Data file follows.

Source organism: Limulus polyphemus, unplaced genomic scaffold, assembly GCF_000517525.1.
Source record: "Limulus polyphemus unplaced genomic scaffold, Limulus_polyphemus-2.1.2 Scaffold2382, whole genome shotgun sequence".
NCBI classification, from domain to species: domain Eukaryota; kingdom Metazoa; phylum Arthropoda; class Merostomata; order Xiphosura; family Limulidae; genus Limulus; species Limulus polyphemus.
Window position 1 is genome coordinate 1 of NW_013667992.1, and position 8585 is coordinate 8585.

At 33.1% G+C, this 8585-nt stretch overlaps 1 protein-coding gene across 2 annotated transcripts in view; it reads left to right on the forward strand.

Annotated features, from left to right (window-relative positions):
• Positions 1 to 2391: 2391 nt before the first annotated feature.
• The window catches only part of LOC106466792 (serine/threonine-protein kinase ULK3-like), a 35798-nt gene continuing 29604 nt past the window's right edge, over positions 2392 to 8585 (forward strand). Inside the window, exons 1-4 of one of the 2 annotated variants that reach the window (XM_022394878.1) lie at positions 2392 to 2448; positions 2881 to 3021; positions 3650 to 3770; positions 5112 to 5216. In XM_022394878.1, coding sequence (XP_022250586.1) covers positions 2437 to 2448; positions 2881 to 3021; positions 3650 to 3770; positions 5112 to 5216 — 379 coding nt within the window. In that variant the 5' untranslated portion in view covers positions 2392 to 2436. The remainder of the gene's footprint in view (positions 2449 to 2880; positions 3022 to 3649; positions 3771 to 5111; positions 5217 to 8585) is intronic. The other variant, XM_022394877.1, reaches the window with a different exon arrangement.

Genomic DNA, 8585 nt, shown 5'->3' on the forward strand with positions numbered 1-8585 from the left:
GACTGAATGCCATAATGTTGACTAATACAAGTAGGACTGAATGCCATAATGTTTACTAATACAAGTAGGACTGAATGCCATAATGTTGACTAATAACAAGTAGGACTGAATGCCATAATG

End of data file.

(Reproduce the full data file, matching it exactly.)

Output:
Source organism: Limulus polyphemus, unplaced genomic scaffold, assembly GCF_000517525.1.
Source record: "Limulus polyphemus unplaced genomic scaffold, Limulus_polyphemus-2.1.2 Scaffold2382, whole genome shotgun sequence".
NCBI classification, from domain to species: domain Eukaryota; kingdom Metazoa; phylum Arthropoda; class Merostomata; order Xiphosura; family Limulidae; genus Limulus; species Limulus polyphemus.
Window position 1 is genome coordinate 1 of NW_013667992.1, and position 8585 is coordinate 8585.

At 33.1% G+C, this 8585-nt stretch overlaps 1 protein-coding gene across 2 annotated transcripts in view; it reads left to right on the forward strand.

Annotated features, from left to right (window-relative positions):
• Positions 1 to 2391: 2391 nt before the first annotated feature.
• The window catches only part of LOC106466792 (serine/threonine-protein kinase ULK3-like), a 35798-nt gene continuing 29604 nt past the window's right edge, over positions 2392 to 8585 (forward strand). Inside the window, exons 1-4 of one of the 2 annotated variants that reach the window (XM_022394878.1) lie at positions 2392 to 2448; positions 2881 to 3021; positions 3650 to 3770; positions 5112 to 5216. In XM_022394878.1, coding sequence (XP_022250586.1) covers positions 2437 to 2448; positions 2881 to 3021; positions 3650 to 3770; positions 5112 to 5216 — 379 coding nt within the window. In that variant the 5' untranslated portion in view covers positions 2392 to 2436. The remainder of the gene's footprint in view (positions 2449 to 2880; positions 3022 to 3649; positions 3771 to 5111; positions 5217 to 8585) is intronic. The other variant, XM_022394877.1, reaches the window with a different exon arrangement.

Genomic DNA, 8585 nt, shown 5'->3' on the forward strand with positions numbered 1-8585 from the left:
GACTGAATGCCATAATGTTGACTAATACAAGTAGGACTGAATGCCATAATGTTTACTAATACAAGTAGGACTGAATGCCATAATGTTGACTAATAACAAGTAGGACTGAATGCCATAATG